Robert D. McFadden
Times and The Washington Post Grant Mail Bomber's Demand
At the request of Attorney General Janet Reno and the F.B.I., and with the concurrence of The New York Times, The Washington Post is today publishing the unaltered 35,000-word manifesto of the serial killer known as the Unabomber in the hope of ending his 17-year campaign of murder through the mails.
The bomber offered last June to stop the killing, though not necessarily the property damage, if the text of the manifesto, calling for a revolution against the industrial and technological underpinnings of society, was published by one of the two newspapers within three months, and if three annual follow-up messages were also printed.
Facing the deadline Sunday, Donald E. Graham, the publisher of The Post, and Arthur Sulzberger Jr., the publisher of The Times, said yesterday that the decision to publish had been made jointly by the two newspapers on the recommendation of the Attorney General and Louis J. Freeh, director of the Federal Bureau of Investigation, "for public safety reasons."
In separate interviews, Mr. Graham and Mr. Sulzberger said they were acting solely in an effort to save lives. "Neither paper has any journalistic reason to print this," Mr. Graham said. And Mr. Sulzberger said: "Whether you like it or not, we're turning our pages over to a man who has murdered people. But I'm convinced we're making the right choice between bad options."
While not comparable to a First Amendment issue putting the press on a collision course with Government, the decision to publish a huge document because of a killer's threat of further violence was a difficult one, with journalistic and humanitarian interests in the balance, and the uncertainties of acceding to the demands of a bomber who may, or may not, keep his word.
"It's difficult to put complete faith in the word of someone with the record of violence that the Unabomber has," Mr. Sulzberger said last night. "But the best advice available, from the F.B.I. and others, is that the Unabomber may well not bomb again if his material is published."
In a statement last night, the F.B.I. said: "Concern for public safety ultimately led the Attorney General and the Director to recommend that the manuscript be published. The decision was reached after much consultation between officials of both newspapers and law enforcement experts."
After the most intense manhunt in F.B.I. history, law-enforcement officials acknowledged yesterday that there had been no breakthroughs, even with the aid of detailed studies of the manuscript, in identifying the person who has killed 3 people and injured 23 others in 16 bombings, most through the mails, since 1978. He is believed to be in his 40's and living in Northern California, perhaps in the Sacramento area.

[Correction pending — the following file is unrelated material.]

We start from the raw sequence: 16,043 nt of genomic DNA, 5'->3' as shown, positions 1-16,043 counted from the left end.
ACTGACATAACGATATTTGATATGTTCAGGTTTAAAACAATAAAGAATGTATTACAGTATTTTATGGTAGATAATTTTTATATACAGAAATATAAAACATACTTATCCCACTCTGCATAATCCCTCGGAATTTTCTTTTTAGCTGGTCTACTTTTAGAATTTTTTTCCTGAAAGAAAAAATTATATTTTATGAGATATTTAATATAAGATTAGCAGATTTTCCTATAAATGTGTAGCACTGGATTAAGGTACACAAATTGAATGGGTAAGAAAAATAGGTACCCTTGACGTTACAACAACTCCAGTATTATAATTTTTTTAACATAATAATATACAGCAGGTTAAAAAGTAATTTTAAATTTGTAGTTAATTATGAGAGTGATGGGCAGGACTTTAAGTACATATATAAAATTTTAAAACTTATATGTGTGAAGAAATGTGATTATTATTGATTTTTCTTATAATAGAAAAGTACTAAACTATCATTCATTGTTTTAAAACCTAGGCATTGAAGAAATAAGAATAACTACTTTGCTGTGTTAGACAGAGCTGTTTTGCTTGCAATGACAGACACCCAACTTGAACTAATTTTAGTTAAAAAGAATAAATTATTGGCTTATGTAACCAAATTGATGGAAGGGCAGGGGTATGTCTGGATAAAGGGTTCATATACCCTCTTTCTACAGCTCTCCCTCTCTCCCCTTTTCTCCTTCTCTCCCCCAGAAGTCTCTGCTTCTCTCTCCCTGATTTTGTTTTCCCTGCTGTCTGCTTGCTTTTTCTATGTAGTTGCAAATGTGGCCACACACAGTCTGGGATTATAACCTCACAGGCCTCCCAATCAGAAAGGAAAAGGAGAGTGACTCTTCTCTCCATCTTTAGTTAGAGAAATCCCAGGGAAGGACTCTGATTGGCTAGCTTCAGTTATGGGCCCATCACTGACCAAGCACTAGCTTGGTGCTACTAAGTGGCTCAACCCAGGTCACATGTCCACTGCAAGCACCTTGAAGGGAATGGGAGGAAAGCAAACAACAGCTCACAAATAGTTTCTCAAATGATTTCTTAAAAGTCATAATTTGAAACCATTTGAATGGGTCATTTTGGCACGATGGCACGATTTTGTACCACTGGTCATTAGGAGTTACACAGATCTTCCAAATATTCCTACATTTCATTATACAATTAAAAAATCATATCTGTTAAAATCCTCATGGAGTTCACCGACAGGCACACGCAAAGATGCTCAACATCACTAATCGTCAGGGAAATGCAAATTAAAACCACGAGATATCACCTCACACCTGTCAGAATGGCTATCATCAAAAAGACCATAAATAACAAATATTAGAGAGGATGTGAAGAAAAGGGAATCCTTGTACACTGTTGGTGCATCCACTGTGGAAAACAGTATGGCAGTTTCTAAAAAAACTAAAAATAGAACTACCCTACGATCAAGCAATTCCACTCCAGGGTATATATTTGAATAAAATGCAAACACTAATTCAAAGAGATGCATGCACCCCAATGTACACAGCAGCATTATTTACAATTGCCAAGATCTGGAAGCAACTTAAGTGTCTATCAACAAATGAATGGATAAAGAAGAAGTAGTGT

No specific plans, or promises, were made for the publication of the follow-up messages demanded by the killer. Mr. Graham and Mr. Sulzberger said separately that any decision on publishing future communications from the assailant would depend on his continued abstention from all bombings.
In a joint statement, the publishers said the manifesto's text was being printed by The Post because of its mechanical ability to print the voluminous text as a separate section of its daily paper, a capacity The Times as yet has only in Sunday editions.
Neither paper apparently wanted to publish the manifesto in any of its Sunday editions, which have much larger circulations, and printing the text in a pullout section had the obvious effect of separating it from the regular news and opinion columns.
While the manifesto will appear only in The Post, the two publishers emphasized that decision had been made jointly after months of consultation with one another and, more recently, with law-enforcement officials, and they noted that the costs and responsibilities of publication were being shared by both newspapers.
Anticipating public concerns that the newspapers were surrendering to the demands of a terrorist and might invite similar threats and demands from others, Mr. Sulzberger, in a statement to The Times staff last night, said that the case was unique and not likely to become journalistic precedent.